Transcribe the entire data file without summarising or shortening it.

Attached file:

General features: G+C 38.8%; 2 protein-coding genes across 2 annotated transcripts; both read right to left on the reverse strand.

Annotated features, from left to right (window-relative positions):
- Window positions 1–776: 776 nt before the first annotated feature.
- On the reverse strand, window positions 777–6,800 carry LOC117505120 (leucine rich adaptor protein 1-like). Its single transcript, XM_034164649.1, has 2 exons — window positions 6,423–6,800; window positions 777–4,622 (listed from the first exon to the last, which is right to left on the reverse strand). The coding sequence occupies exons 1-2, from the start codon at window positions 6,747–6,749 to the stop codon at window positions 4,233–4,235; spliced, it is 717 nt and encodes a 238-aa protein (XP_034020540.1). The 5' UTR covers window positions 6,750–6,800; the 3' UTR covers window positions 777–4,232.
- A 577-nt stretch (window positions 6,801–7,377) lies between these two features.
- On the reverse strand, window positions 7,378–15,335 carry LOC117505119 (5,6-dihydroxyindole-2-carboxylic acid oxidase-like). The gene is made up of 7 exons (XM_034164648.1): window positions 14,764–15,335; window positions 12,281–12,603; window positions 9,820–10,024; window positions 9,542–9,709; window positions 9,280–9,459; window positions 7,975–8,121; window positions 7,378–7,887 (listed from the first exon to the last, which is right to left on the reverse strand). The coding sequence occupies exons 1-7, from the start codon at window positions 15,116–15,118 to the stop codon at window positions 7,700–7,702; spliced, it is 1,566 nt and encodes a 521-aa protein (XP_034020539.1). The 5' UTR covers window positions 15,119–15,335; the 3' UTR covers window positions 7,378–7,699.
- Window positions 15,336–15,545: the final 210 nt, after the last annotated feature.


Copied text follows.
General features: G+C 38.8%; 2 protein-coding genes across 2 annotated transcripts; both read right to left on the reverse strand.

Annotated features, from left to right (window-relative positions):
- Window positions 1–776: 776 nt before the first annotated feature.
- On the reverse strand, window positions 777–6,800 carry LOC117505120 (leucine rich adaptor protein 1-like). Its single transcript, XM_034164649.1, has 2 exons — window positions 6,423–6,800; window positions 777–4,622 (listed from the first exon to the last, which is right to left on the reverse strand). The coding sequence occupies exons 1-2, from the start codon at window positions 6,747–6,749 to the stop codon at window positions 4,233–4,235; spliced, it is 717 nt and encodes a 238-aa protein (XP_034020540.1). The 5' UTR covers window positions 6,750–6,800; the 3' UTR covers window positions 777–4,232.
- A 577-nt stretch (window positions 6,801–7,377) lies between these two features.
- On the reverse strand, window positions 7,378–15,335 carry LOC117505119 (5,6-dihydroxyindole-2-carboxylic acid oxidase-like). The gene is made up of 7 exons (XM_034164648.1): window positions 14,764–15,335; window positions 12,281–12,603; window positions 9,820–10,024; window positions 9,542–9,709; window positions 9,280–9,459; window positions 7,975–8,121; window positions 7,378–7,887 (listed from the first exon to the last, which is right to left on the reverse strand). The coding sequence occupies exons 1-7, from the start codon at window positions 15,116–15,118 to the stop codon at window positions 7,700–7,702; spliced, it is 1,566 nt and encodes a 521-aa protein (XP_034020539.1). The 5' UTR covers window positions 15,119–15,335; the 3' UTR covers window positions 7,378–7,699.
- Window positions 15,336–15,545: the final 210 nt, after the last annotated feature.